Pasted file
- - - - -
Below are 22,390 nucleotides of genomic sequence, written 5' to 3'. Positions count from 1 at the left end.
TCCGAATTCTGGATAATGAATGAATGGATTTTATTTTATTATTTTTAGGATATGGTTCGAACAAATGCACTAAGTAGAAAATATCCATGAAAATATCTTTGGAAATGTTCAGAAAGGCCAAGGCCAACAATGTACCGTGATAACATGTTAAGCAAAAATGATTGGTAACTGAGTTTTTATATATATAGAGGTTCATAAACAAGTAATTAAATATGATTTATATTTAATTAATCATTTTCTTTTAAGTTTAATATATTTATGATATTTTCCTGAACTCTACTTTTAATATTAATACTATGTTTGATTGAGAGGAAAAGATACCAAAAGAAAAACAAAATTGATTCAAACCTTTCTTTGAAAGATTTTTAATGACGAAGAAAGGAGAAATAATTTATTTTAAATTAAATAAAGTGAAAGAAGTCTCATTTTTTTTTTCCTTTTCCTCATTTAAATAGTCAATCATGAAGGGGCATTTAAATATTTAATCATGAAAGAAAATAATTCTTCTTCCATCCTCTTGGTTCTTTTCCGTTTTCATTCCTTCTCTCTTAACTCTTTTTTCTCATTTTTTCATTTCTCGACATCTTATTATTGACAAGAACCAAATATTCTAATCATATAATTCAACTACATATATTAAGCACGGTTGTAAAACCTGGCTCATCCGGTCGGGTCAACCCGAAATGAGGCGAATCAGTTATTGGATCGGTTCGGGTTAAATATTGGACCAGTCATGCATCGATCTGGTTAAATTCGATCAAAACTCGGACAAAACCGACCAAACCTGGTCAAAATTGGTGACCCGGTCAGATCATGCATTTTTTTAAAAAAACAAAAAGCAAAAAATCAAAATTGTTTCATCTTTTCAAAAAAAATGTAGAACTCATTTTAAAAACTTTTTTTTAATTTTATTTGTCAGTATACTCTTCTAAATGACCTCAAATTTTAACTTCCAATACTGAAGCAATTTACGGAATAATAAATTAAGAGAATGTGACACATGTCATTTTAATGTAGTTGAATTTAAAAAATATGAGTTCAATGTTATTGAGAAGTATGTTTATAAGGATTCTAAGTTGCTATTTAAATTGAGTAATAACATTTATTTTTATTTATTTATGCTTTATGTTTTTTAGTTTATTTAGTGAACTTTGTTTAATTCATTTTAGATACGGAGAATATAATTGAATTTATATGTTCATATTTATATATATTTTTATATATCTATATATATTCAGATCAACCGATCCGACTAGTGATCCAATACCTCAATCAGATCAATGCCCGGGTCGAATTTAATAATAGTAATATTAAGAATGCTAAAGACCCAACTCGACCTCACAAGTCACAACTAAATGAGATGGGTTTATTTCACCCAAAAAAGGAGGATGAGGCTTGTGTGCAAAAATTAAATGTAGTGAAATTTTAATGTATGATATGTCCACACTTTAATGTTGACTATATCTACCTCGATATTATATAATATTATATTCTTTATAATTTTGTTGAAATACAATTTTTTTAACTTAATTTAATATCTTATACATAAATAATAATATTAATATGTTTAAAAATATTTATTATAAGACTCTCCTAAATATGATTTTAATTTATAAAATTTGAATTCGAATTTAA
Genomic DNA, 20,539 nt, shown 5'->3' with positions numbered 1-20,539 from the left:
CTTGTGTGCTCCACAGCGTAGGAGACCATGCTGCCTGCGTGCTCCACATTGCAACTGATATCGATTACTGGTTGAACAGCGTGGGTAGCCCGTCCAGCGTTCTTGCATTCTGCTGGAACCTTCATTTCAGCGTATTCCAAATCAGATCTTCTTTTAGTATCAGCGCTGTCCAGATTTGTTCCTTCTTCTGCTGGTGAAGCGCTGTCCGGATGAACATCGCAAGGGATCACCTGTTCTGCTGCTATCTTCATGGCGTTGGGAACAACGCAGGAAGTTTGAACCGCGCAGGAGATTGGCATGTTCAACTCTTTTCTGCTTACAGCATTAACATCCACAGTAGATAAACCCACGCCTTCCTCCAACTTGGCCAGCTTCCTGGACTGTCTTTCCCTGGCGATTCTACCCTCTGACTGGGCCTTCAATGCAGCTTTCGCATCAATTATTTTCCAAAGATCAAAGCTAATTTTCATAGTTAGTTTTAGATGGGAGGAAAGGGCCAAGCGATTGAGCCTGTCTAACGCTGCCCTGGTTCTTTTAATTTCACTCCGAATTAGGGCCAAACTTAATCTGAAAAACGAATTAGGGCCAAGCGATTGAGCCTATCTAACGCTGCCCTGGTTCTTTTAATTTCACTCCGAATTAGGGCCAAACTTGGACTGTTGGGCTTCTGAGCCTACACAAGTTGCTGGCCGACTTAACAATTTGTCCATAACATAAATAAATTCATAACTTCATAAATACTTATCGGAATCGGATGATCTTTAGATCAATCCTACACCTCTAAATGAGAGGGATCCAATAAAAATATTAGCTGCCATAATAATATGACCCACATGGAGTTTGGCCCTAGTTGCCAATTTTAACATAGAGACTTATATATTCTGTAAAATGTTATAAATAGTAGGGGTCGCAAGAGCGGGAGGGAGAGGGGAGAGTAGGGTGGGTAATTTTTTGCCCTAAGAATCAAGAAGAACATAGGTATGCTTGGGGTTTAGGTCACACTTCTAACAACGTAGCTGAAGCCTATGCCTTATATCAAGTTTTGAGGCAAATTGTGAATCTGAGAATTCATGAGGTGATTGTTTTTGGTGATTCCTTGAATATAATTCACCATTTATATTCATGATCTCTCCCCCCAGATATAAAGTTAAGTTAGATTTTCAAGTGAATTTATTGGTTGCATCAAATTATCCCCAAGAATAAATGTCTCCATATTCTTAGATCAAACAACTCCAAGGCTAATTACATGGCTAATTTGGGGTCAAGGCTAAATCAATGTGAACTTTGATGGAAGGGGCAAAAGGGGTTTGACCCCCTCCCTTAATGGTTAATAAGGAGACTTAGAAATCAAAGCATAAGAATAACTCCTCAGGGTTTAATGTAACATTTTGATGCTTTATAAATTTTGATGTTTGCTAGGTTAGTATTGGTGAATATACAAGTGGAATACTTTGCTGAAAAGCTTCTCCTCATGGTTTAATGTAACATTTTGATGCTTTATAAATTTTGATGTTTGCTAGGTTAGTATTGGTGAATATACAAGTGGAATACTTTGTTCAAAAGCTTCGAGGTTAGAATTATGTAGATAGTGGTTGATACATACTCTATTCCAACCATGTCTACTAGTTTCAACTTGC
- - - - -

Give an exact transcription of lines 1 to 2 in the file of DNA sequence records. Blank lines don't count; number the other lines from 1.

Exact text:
Below are 22,390 nucleotides of genomic sequence, written 5' to 3'. Positions count from 1 at the left end.
TCCGAATTCTGGATAATGAATGAATGGATTTTATTTTATTATTTTTAGGATATGGTTCGAACAAATGCACTAAGTAGAAAATATCCATGAAAATATCTTTGGAAATGTTCAGAAAGGCCAAGGCCAACAATGTACCGTGATAACATGTTAAGCAAAAATGATTGGTAACTGAGTTTTTATATATATAGAGGTTCATAAACAAGTAATTAAATATGATTTATATTTAATTAATCATTTTCTTTTAAGTTTAATATATTTATGATATTTTCCTGAACTCTACTTTTAATATTAATACTATGTTTGATTGAGAGGAAAAGATACCAAAAGAAAAACAAAATTGATTCAAACCTTTCTTTGAAAGATTTTTAATGACGAAGAAAGGAGAAATAATTTATTTTAAATTAAATAAAGTGAAAGAAGTCTCATTTTTTTTTTCCTTTTCCTCATTTAAATAGTCAATCATGAAGGGGCATTTAAATATTTAATCATGAAAGAAAATAATTCTTCTTCCATCCTCTTGGTTCTTTTCCGTTTTCATTCCTTCTCTCTTAACTCTTTTTTCTCATTTTTTCATTTCTCGACATCTTATTATTGACAAGAACCAAATATTCTAATCATATAATTCAACTACATATATTAAGCACGGTTGTAAAACCTGGCTCATCCGGTCGGGTCAACCCGAAATGAGGCGAATCAGTTATTGGATCGGTTCGGGTTAAATATTGGACCAGTCATGCATCGATCTGGTTAAATTCGATCAAAACTCGGACAAAACCGACCAAACCTGGTCAAAATTGGTGACCCGGTCAGATCATGCATTTTTTTAAAAAAACAAAAAGCAAAAAATCAAAATTGTTTCATCTTTTCAAAAAAAATGTAGAACTCATTTTAAAAACTTTTTTTTAATTTTATTTGTCAGTATACTCTTCTAAATGACCTCAAATTTTAACTTCCAATACTGAAGCAATTTACGGAATAATAAATTAAGAGAATGTGACACATGTCATTTTAATGTAGTTGAATTTAAAAAATATGAGTTCAATGTTATTGAGAAGTATGTTTATAAGGATTCTAAGTTGCTATTTAAATTGAGTAATAACATTTATTTTTATTTATTTATGCTTTATGTTTTTTAGTTTATTTAGTGAACTTTGTTTAATTCATTTTAGATACGGAGAATATAATTGAATTTATATGTTCATATTTATATATATTTTTATATATCTATATATATTCAGATCAACCGATCCGACTAGTGATCCAATACCTCAATCAGATCAATGCCCGGGTCGAATTTAATAATAGTAATATTAAGAATGCTAAAGACCCAACTCGACCTCACAAGTCACAACTAAATGAGATGGGTTTATTTCACCCAAAAAAGGAGGATGAGGCTTGTGTGCAAAAATTAAATGTAGTGAAATTTTAATGTATGATATGTCCACACTTTAATGTTGACTATATCTACCTCGATATTATATAATATTATATTCTTTATAATTTTGTTGAAATACAATTTTTTTAACTTAATTTAATATCTTATACATAAATAATAATATTAATATGTTTAAAAATATTTATTATAAGACTCTCCTAAATATGATTTTAATTTATAAAATTTGAATTCGAATTTAA